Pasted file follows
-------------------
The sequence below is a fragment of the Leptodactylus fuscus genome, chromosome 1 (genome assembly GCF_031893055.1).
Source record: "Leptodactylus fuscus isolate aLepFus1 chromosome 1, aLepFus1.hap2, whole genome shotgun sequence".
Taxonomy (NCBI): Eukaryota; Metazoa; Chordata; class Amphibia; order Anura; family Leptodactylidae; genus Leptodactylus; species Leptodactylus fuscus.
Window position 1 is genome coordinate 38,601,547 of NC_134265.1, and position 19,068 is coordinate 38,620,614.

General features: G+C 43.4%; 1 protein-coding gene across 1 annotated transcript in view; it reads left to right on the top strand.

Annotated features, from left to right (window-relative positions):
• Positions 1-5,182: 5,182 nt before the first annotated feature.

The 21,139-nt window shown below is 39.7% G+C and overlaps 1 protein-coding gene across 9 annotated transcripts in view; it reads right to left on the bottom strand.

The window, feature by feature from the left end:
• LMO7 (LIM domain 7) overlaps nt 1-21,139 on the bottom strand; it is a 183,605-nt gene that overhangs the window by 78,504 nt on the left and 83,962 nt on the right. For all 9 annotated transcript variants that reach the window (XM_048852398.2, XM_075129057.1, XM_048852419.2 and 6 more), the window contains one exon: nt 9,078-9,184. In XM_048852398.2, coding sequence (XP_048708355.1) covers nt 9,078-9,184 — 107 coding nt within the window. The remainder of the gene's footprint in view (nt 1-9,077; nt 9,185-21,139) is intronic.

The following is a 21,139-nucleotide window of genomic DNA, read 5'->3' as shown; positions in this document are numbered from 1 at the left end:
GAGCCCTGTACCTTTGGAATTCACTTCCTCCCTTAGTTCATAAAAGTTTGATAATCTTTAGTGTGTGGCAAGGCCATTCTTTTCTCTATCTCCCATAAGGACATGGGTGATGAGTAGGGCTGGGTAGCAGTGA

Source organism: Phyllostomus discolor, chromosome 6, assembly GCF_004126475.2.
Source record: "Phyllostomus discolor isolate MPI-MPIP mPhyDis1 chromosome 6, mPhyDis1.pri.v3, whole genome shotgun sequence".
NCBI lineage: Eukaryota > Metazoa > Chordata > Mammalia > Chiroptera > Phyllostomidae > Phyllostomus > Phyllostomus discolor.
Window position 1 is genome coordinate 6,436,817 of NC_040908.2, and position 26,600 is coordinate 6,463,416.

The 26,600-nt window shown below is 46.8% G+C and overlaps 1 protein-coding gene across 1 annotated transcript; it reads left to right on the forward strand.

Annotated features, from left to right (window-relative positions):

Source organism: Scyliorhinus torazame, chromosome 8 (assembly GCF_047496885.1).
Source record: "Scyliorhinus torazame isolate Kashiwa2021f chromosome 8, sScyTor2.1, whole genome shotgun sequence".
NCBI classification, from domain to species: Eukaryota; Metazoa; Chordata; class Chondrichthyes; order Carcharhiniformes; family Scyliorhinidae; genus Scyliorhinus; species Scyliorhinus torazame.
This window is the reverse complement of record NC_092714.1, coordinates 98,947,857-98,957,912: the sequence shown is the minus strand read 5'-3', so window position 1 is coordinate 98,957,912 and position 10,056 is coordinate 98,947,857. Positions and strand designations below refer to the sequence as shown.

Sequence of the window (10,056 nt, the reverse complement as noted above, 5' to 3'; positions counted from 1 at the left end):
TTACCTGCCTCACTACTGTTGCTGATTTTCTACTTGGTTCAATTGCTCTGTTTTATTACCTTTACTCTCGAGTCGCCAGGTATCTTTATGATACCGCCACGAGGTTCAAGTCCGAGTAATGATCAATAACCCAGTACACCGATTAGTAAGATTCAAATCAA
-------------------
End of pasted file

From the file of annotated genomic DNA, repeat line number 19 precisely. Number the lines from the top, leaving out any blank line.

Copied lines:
Source organism: Scyliorhinus torazame, chromosome 8 (assembly GCF_047496885.1).